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What led to historic rain, flooding in the Carolinas?

Written by editor

In lieu of direct impact from Hurricane Joaquin, what led to historic rainfall in the Carolinas this past weekend?

In lieu of direct impact from Hurricane Joaquin, what led to historic rainfall in the Carolinas this past weekend?

According to AccuWeather Chief Meteorologist Elliot Abrams, “I have never seen rainfall this intense, in this large of an area and during this short of a period in absence of direct impact from a tropical storm or hurricane.”

From 1 to 2 feet of rain has fallen over a broad area in the Carolinas, over a span of three to four days.

A very unusual combination of weather factors came together in just the right way to produce rainfall rates rarely experienced and total rainfall never precisely recorded before in part of the Southern United States.

Weather Setup for Historic Carolina Flooding

The setup not only disrupted travel and drenched ballgames in the East but also resulted in major flooding in some locations.

The key players included a strengthening non-tropical storm in the South, a strong area of high pressure in Canada and converging tropical moisture from Hurricane Joaquin and near the equator.

Another player during the early stage of the event was a front that reversed direction along the Atlantic Seaboard.

Impact from Joaquin was indirect as the system remained hundreds of miles away to the southeast.

While the setup may seem relatively simple, it is the manner in which all of the systems interacted to produce the exceptional rain and major flooding event.

Both the non-tropical storm and Hurricane Joaquin stalled, while the high from Canada drifted eastward during the weekend.

According to AccuWeather Meteorologist Anthony Sagliani, the flow of air around the systems helped to funnel a narrow zone of intense rainfall.

“You had cool air to the north and dry air to the south that began to squeeze moisture into a narrow band of intense rainfall, which extended inland from the Atlantic Ocean,” Sagliani said.

The strong flow of air around the three weather systems worked together to produce the gusty winds, rough seas, beach erosion and significant coastal flooding from the Carolinas to New Jersey.

Every similar and large-scale torrential rainfall event in the Eastern United States most likely involved a tropical storm or hurricane.

Hurricane Camille (August 1969), Hurricane Irene (August 2011), Hurricane Isabel (September 2003) and Hurricane Hugo (September 1989), to name a few, all made landfall in the U.S.

The interaction between Tropical Storm Lee, which made landfall, and offshore Hurricane Katia in 2011 was perhaps the most similar event to the October 2015 flooding. Rainfall during the Lee event reached 21 inches in Virginia.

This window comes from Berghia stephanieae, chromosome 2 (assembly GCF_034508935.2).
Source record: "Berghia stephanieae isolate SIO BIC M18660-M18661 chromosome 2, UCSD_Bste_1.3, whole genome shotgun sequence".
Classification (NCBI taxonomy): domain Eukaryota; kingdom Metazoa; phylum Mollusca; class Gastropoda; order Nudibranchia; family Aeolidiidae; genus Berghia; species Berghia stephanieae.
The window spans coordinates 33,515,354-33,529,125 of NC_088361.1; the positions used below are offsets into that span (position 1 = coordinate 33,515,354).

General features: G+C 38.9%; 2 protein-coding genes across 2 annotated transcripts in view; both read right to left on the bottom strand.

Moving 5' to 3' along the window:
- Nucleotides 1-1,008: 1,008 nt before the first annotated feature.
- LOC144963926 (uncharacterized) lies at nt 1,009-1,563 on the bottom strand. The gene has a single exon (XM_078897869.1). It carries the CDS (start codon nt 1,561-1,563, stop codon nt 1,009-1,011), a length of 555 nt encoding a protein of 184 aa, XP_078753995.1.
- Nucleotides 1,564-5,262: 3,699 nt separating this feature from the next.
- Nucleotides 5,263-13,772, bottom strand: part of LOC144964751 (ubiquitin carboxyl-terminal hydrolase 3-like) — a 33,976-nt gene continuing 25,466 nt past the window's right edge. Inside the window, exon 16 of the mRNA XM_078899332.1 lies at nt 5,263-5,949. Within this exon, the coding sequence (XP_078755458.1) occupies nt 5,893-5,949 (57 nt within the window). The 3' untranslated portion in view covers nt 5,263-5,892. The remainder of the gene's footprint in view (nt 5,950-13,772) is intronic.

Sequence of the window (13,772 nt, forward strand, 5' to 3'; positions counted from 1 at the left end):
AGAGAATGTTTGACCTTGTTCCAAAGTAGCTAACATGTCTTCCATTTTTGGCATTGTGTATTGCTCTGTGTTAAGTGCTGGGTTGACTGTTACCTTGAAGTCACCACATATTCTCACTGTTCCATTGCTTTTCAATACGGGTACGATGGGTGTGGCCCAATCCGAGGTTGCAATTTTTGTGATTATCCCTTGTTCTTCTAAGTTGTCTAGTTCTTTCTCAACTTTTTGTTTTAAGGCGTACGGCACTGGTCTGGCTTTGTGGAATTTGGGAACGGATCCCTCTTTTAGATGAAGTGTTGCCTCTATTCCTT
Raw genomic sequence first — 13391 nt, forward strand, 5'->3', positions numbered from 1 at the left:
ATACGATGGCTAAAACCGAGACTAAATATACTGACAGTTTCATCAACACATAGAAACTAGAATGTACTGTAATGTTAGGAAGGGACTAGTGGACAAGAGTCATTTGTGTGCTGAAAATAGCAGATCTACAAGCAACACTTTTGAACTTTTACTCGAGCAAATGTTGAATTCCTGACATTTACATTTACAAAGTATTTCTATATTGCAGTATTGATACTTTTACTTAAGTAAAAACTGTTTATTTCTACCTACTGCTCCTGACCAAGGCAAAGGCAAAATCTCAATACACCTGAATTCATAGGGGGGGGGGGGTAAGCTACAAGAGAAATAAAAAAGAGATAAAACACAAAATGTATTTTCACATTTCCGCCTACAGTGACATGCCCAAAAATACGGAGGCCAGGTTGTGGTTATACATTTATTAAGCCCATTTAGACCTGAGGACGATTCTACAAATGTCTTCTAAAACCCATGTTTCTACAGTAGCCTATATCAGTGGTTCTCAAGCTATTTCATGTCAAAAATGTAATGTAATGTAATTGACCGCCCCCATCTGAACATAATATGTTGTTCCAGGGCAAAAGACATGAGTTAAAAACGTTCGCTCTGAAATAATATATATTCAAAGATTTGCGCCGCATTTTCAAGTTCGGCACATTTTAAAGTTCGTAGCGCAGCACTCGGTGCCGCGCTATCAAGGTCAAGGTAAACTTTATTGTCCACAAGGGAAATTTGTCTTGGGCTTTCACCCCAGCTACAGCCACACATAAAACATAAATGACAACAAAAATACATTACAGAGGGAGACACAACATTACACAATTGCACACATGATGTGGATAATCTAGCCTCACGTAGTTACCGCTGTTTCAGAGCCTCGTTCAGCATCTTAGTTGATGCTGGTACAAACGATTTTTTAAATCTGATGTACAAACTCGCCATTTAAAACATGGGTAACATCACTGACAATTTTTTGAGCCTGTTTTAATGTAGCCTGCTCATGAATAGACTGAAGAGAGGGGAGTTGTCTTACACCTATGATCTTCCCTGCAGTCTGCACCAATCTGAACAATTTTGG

However, the axis of torrential rain was much farther north, and Lee was originally a tropical storm that transitioned to a non-tropical system.

Another similar event was Agnes (June 1972). In this case, a non-tropical storm captured the tropical system and caused it to make landfall. However, total rainfall paled in comparison to the early October 2015 deluge in the South. The maximum rainfall during Agnes was 19 inches in Pennsylvania.

Other events, such as the Johnstown Flood(s) and the January 1996 Flood, were smaller in scale but were the result of melting snow combined with rain or repeating thunderstorms.

No two storms and atmospheric setups are exactly alike.

The output of the weather pattern produced historic rainfall this weekend.

How Rare Was This Rainfall Event in the Carolinas?

The vast majority of locations in South Carolina experienced a once-in-50-years to once-in-200-years event over a three-day period.

Locations near the coast in the Carolinas may have had rainfall approaching a once-in-1,000-years event, depending upon the accuracy of gauge and recording equipment.

This is known as “rainfall return period” or “rainfall recurrence period” to describe the rarity of a particular event.

The rainfall return period is based on historical records and is an average of how often an event will occur at a particular location. The vast majority of rainfall records date back to the early 1900s and late 1800s.

According to AccuWeather Certified Consulting Meteorologist Stephen Wistar, “Due to the variability of the atmosphere, the actual time between such rainfall events can vary widely.”

It is possible to have a once-in-100-years or once-in-1,000-years rainfall event more often than every 100 or 1,000 years respectively.

A once-in-200-years rainfall may not result in a once-in-200-years flood, due to changes and/or improvements of a stream’s watershed.

While the bulk of the flash and small stream flooding have already been realized, river flooding will continue for days in some areas.